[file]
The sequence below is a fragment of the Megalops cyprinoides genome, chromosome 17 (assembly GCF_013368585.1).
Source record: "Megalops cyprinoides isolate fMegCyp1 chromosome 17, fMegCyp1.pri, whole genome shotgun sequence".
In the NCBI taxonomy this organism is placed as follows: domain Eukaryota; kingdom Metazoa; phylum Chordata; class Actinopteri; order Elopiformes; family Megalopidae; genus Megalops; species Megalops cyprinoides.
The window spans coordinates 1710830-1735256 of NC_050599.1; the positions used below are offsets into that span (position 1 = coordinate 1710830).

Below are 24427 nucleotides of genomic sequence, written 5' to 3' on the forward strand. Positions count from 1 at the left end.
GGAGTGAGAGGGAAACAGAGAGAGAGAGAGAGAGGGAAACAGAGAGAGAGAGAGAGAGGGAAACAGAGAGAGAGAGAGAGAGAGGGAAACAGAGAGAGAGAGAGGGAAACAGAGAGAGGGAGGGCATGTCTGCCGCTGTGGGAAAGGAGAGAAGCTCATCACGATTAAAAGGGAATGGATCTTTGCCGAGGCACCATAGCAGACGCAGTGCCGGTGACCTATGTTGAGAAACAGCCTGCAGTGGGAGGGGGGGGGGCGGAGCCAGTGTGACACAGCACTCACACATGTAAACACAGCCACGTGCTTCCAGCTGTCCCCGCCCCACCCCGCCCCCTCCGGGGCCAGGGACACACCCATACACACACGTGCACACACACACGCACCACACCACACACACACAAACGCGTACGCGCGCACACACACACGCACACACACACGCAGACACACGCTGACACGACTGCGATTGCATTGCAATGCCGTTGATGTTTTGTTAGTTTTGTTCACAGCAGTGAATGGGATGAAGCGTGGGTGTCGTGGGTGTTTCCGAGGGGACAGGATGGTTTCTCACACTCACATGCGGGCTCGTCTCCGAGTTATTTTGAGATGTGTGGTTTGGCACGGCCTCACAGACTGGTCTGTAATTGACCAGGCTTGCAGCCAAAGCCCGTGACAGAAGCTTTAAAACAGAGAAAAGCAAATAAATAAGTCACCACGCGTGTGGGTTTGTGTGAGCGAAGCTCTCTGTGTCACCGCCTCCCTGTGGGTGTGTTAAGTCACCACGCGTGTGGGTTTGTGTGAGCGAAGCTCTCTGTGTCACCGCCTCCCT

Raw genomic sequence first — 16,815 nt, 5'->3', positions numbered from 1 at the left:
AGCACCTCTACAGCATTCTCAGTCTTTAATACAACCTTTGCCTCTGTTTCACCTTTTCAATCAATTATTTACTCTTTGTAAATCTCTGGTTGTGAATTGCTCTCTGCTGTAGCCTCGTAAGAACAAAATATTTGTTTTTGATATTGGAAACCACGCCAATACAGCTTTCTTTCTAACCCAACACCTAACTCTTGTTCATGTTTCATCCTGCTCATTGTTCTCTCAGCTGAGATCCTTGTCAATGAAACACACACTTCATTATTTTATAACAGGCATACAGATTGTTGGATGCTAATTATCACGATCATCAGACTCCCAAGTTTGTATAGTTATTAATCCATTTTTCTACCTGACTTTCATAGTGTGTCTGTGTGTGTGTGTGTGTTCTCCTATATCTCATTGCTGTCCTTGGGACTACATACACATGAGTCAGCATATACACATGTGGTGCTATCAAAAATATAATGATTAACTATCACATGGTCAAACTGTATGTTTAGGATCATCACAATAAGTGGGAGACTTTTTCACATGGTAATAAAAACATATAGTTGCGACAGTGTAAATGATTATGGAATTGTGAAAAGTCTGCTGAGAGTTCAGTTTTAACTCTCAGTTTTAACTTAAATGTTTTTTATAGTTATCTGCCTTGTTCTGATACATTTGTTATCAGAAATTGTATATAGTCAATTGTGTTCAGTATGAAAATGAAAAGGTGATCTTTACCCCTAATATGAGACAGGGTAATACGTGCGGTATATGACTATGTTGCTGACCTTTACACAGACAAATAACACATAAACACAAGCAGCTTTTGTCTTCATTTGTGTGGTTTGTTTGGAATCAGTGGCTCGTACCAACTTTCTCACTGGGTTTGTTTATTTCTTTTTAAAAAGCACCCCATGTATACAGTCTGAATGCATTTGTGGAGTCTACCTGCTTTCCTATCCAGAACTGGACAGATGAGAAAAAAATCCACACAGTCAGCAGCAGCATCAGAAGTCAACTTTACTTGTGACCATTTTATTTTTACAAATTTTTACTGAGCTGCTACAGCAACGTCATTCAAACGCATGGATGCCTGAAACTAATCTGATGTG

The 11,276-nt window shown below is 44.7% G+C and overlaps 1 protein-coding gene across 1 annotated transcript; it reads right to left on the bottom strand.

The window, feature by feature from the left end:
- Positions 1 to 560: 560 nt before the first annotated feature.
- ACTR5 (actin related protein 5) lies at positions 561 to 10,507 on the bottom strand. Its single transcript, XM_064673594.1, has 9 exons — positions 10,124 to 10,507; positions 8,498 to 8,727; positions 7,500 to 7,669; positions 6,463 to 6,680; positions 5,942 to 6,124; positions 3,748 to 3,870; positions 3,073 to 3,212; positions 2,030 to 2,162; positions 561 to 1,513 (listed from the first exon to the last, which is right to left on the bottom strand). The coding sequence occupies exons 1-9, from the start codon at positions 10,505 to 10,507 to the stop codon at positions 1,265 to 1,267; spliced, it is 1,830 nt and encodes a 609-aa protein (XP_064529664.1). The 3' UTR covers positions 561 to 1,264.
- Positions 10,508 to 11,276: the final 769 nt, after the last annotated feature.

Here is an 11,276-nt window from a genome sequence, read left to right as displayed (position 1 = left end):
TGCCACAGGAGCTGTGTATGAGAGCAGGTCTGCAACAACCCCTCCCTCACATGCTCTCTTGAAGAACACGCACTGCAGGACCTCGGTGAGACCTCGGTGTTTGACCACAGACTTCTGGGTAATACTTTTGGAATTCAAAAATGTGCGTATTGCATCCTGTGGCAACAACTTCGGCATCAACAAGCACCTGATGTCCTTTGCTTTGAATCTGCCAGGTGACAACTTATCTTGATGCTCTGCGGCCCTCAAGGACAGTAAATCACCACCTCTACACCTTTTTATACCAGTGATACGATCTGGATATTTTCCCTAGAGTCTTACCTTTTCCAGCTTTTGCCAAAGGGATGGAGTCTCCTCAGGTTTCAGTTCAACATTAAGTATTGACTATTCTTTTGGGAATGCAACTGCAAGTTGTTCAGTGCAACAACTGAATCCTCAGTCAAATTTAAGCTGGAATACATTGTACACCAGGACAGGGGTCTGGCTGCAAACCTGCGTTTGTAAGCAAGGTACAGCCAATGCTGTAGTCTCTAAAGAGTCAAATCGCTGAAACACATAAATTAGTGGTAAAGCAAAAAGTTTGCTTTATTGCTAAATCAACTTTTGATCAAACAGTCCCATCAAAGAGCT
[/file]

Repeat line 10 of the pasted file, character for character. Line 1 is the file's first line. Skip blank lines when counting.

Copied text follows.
The window, feature by feature from the left end: